8. Potato Says:

    The question you have to ask yourself though is whether you’re really fairly accounting for the cost of those projects. $40/hour, 250 hours?

    I’m all for trying to fairly value one’s time, but I think there’s a logical leap being taken there. On the one hand, we wouldn’t have done some of that work if we actually had to pay that amount (the electronic timer for the front door is nice, but I don’t think we’d have paid someone $40 to come and put it in, and it did take me the better part of an hour to do). Plus, we’re amateurs and slow (a Bell tech wouldn’t have taken 3 hours to fix the phone lines). And, we don’t value our time that highly anyway (if we did, we’d never cook or clean for ourselves).

    The point I was trying to make was just that, in general, renting is not such a horrible existence. You can make your house a home, and that we shouldn’t begrudge spending some time or money on improving a house owned by another person (since even if we owned the house, some money would be consumed just for the enjoyment of the improvements, and since we’re also saving by renting for a few more years).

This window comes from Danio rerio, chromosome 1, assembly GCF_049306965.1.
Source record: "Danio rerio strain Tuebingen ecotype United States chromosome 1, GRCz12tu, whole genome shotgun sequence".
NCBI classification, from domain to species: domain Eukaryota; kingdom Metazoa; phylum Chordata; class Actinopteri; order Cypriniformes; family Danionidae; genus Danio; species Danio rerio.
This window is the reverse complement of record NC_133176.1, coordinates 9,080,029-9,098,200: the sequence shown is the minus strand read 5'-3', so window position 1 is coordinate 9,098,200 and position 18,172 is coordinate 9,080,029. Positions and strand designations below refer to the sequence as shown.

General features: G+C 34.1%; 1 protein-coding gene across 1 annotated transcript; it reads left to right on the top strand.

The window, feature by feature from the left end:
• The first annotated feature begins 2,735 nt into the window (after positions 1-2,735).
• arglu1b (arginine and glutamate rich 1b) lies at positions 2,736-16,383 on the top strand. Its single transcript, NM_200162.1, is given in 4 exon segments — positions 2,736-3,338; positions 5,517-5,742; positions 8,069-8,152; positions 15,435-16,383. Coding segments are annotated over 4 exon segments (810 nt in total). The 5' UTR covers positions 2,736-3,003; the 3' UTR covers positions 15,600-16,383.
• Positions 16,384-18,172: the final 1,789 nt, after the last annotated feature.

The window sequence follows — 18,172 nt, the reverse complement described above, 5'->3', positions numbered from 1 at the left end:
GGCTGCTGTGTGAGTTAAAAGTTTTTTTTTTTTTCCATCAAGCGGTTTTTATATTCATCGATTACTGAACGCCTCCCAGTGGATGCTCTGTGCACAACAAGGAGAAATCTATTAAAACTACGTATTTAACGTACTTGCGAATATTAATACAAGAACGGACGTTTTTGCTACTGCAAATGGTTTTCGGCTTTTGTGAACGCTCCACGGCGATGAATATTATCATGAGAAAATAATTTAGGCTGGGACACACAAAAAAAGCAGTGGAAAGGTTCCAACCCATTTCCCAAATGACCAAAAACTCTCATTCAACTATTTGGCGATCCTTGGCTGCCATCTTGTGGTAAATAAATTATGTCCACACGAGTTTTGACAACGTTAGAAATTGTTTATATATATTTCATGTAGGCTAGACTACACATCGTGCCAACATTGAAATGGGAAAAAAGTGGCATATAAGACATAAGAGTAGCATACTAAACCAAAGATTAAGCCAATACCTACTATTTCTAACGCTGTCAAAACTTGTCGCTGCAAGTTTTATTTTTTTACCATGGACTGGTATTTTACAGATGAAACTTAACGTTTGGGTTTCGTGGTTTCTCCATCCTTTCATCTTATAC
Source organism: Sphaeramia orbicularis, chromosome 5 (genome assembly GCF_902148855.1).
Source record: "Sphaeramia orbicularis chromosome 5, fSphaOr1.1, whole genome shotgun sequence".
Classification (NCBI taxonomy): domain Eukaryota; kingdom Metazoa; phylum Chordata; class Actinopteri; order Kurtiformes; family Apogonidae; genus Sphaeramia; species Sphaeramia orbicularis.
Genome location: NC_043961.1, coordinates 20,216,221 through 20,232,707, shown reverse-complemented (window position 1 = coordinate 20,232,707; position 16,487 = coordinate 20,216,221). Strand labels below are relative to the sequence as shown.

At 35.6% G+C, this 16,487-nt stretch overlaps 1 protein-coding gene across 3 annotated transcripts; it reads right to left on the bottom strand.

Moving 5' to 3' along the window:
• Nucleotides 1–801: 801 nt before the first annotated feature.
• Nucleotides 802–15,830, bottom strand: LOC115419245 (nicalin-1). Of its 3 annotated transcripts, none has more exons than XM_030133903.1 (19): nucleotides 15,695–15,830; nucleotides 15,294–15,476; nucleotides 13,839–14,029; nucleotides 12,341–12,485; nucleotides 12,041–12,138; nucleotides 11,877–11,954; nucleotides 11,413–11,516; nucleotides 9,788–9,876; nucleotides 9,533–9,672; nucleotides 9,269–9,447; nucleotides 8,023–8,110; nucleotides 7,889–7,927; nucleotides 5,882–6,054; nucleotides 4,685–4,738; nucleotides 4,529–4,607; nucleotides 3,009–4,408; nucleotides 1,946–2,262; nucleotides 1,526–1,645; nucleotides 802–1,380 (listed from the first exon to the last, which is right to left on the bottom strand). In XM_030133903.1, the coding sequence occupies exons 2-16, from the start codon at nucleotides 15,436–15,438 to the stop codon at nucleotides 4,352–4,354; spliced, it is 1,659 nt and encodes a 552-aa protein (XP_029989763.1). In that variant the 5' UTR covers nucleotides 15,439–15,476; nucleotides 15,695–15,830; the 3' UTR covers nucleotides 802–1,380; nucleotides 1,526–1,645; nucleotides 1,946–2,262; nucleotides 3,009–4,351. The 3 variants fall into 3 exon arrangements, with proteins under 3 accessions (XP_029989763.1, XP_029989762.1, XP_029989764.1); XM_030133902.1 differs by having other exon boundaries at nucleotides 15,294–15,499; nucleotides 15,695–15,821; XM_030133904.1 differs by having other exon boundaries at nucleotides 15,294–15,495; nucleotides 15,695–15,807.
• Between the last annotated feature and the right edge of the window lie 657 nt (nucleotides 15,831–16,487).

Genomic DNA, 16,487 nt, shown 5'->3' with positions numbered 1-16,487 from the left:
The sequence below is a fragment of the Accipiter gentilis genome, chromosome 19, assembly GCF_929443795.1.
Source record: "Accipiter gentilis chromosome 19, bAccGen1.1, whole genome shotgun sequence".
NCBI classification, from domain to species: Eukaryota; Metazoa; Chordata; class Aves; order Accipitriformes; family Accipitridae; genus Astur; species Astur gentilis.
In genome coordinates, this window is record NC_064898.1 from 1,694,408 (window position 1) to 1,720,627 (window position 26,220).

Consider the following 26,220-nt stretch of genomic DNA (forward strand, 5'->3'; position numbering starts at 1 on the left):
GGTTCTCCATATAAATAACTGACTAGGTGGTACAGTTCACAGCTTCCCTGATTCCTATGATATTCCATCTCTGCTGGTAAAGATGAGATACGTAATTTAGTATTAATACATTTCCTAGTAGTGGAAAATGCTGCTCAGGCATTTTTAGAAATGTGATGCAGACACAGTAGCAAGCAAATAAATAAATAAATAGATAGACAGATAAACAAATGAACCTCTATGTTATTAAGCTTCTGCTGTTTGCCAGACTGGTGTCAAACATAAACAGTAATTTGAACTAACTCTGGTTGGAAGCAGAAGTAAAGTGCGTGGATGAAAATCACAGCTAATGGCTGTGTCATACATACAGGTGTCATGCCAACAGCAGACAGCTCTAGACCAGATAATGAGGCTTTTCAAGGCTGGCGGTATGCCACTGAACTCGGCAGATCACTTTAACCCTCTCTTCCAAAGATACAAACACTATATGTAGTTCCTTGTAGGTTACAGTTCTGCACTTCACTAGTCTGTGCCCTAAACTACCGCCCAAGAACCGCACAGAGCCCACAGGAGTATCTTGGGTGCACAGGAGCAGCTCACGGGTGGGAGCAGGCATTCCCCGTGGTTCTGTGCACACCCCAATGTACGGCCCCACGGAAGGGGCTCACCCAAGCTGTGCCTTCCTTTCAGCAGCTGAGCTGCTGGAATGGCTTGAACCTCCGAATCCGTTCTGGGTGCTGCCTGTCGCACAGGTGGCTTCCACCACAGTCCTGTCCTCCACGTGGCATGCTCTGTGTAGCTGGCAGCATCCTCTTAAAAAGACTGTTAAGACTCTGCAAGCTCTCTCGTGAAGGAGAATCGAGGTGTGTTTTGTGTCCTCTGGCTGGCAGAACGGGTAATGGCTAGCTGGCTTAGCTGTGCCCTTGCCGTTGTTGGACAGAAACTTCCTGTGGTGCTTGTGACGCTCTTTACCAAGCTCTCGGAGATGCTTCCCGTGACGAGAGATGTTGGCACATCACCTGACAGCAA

However, I’ll undermine that general point a bit by saying that for our specific case, of the work we did in the laundry room, I think it would be one of the situations where all (or even more) of the money spent for upgrades/repairs may have come back as improved value in the house. With a small materials budget and a lot of elbow grease, we transformed that space from being dark, dingy, and dirty to clean and bright. It would show so much better now because of just those few panels to cover up holes, the general cleanup (including the difficult cleanup like scraping concrete over-spillage and replacing the runner on the stairs), covering the pipes, and a coat of paint.